It would normally be considered your garden-variety tropical disturbance, plodding through the Caribbean, except for one thing – it holds potential to strengthen into a tropical storm and churn into the BP oil spill.
If that were to happen, oil would likely be sprayed miles inland, damaging homes and businesses and further contaminating vegetation and waterways. It would extend the turmoil in the struggling fishing and tourism industries.
It could also impact Florida if it intensifies into a hurricane, as a powerful system could push the slick farther to the east.
On Wednesday, the tropical wave, which has been fluctuating in strength over the past few days, was centered near Haiti, moving northwest at 10 mph toward the Gulf of Mexico. Forecasters gave it a 30 percent chance of developing into a tropical depression or storm over the next two days.
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Some computer models aim it generally toward the Deepwater Horizon blowout and the National Hurricane Center said it is moving into a more favorable environment to strengthen. While chances are low, it could grow into a hurricane.
But there are just too many "ifs" right now to say whether the system will actually become strong enough or draw close enough to impact the slick, said hurricane center spokesman Dennis Feltgen.
"Some of computer models do try to develop this into a tropical depression. But beyond that, it's way too early to speculate," he said.
Forecasters should have a better idea of what the system might do by Friday, when it should be in the western Caribbean.
Some experts, including those at the National Oceanic and Atmospheric Administration – which oversees the hurricane center – have detailed the possible consequences of a hurricane moving into the Gulf later in the storm season.
NOAA said the oil would have little or no influence on a hurricane's strength or track, as such storms are too large and powerful. The agency said oil likely would pushed ashore, but how much and where would depend on the storm's size, strength and the angle it approaches the slick.
A hurricane passing to the west of the slick likely would drive oil to the coast, as a hurricane's winds rotate counter-clockwise. If a storm passes to the east, the oil likely would be pulled away from the coast, NOAA said.
Jeff Masters, chief meteorologist of Weather Underground, an online weather site, paints a much bleaker picture.
If a hurricane hits that area of the Gulf and then strikes land, high winds and storm surge likely would carry the oil far inland and coat an expansive stretch of shoreline, he said.
"We can anticipate that a hurricane passing over the oil spill will be able to hurl oil and toxic dispersants many miles inland during landfall," he said.
Masters, who has been following the Gulf disaster in his blog, said winds alone could deliver oil to hundreds of square miles that otherwise might not be affected.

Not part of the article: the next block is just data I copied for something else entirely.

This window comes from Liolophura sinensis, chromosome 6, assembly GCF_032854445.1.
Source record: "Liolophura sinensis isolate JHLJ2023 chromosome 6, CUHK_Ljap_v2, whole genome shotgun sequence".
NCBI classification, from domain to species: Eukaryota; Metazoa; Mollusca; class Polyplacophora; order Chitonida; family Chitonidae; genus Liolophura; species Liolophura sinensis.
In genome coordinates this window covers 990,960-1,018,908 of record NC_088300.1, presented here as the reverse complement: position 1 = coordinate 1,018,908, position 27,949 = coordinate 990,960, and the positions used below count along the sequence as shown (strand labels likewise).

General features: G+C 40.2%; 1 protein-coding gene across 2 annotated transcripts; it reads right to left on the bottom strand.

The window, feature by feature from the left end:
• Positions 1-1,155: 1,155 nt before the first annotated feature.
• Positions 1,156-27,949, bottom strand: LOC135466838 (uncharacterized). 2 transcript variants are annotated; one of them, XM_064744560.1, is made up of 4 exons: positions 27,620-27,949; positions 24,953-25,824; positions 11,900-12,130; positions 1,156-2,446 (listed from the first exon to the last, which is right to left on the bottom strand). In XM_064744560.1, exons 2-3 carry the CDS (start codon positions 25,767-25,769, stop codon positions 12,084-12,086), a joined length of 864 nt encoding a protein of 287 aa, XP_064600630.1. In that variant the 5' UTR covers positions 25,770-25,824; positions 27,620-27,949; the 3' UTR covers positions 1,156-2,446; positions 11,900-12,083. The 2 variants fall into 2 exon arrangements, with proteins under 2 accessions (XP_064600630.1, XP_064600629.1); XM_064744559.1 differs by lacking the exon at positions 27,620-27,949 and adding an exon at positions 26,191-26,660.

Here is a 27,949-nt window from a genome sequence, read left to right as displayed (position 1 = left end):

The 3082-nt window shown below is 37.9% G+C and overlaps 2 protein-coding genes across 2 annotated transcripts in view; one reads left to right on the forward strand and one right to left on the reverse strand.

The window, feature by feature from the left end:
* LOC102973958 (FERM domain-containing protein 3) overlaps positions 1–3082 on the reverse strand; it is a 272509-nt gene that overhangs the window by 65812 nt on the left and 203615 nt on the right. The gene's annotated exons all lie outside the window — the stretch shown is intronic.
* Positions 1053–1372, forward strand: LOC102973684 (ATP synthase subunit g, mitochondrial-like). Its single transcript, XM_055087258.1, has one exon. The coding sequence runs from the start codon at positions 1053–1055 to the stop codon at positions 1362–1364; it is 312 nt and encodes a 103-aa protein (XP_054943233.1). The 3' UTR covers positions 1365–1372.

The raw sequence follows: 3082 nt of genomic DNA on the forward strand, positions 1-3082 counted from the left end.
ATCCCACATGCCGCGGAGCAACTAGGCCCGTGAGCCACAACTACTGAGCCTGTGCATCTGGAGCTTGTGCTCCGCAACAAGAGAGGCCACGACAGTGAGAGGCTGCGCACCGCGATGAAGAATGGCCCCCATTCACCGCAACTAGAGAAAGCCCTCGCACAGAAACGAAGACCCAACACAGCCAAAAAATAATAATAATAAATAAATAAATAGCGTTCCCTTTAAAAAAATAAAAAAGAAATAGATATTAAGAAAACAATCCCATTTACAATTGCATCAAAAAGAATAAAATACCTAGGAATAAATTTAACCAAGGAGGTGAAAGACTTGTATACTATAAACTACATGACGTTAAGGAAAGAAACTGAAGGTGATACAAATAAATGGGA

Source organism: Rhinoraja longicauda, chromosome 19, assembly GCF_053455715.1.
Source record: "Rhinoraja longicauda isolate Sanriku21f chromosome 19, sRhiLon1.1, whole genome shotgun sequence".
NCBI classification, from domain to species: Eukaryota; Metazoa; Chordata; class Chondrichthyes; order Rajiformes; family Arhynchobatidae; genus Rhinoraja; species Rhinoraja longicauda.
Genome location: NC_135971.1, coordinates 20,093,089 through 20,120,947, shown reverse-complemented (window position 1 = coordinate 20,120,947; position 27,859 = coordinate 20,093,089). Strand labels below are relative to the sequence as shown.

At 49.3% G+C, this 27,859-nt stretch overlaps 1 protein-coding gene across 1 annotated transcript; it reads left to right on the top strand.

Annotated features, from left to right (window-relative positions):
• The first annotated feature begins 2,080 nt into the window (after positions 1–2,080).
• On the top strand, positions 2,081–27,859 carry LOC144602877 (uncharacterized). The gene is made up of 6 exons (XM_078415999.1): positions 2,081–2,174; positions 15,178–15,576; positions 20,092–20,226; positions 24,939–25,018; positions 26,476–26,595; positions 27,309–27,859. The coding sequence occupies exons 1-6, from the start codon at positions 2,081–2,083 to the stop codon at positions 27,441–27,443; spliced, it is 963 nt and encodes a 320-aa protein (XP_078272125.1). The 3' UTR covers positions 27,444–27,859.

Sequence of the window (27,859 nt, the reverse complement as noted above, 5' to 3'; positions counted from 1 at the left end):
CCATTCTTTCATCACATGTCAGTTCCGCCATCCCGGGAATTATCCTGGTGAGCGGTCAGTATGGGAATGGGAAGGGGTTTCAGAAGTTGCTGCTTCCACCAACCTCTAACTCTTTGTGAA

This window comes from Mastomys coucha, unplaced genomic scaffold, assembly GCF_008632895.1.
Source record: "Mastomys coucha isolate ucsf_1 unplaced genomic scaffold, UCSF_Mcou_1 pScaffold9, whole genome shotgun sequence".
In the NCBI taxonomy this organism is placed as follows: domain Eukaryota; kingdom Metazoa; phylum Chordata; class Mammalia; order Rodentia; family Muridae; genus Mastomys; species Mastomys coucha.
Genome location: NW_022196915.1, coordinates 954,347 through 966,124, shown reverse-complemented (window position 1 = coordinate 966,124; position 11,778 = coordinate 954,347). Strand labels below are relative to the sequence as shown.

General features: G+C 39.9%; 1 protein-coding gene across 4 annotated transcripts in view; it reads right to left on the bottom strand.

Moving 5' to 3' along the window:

That was seen in the Exxon Valdez disaster in March 1989. Crews were initially able to contain the tanker spill with booms until a powerful storm roared in with 70 mph winds, he said.
"The oil went on to foul over 400 miles of Alaska coast, a far larger disaster than would have occurred than if the storm had not passed by," Masters said.
Perhaps the biggest problem: A hurricane would delay the process to stem the leak by holding up the installation of relief wells, and could damage BP's containment system, he said.
"The current containment system at the blowout location cannot handle a hurricane," he said. "It is rigidly fixed in place, and cannot flex to handle a hurricane's waves."
Masters noted that a hurricane has never passed over a massive oil spill before, so what actually would happen is uncertain.
The closest call: For 10 months, starting in June 1979, Ixtoc, an exploratory oil well, dumped 126 million gallons of oil into the Southern Gulf of Mexico. In September of that year, Category 1 Hurricane Henri swirled just north of the spill, producing high seas and gale force winds.
The wind converted the oil into a thick "mousse," he said, but the hurricane also scrubbed clean some oil-fouled beaches. NOAA found Henri's winds didn't blow long enough to influence the direction of that spill.
NOAA said a change in currents has greatly reduced the risk of oil reaching the Keys. The latest trajectory maps put the slick no closer than 385 miles from Key West.
However, that could change if a hurricane's winds blow strong and long enough, experts said. Potentially, the oil could end up in the loop current and be carried around the tip of the state and along the East Coast.
"All bets are off with a hurricane," Masters said.
He said that because of currents, it would take "just the right hurricane" to drive oil to the Keys. However, in September the currents likely will create a "relatively clear path for oil to follow to the Keys."
Both Masters and NOAA scientists say a hurricane would not result in oil mixing in with rain.
"Hurricanes draw water vapor from a large area, much larger than the area covered by oil, and rain is produced in clouds circulating the hurricane," NOAA said.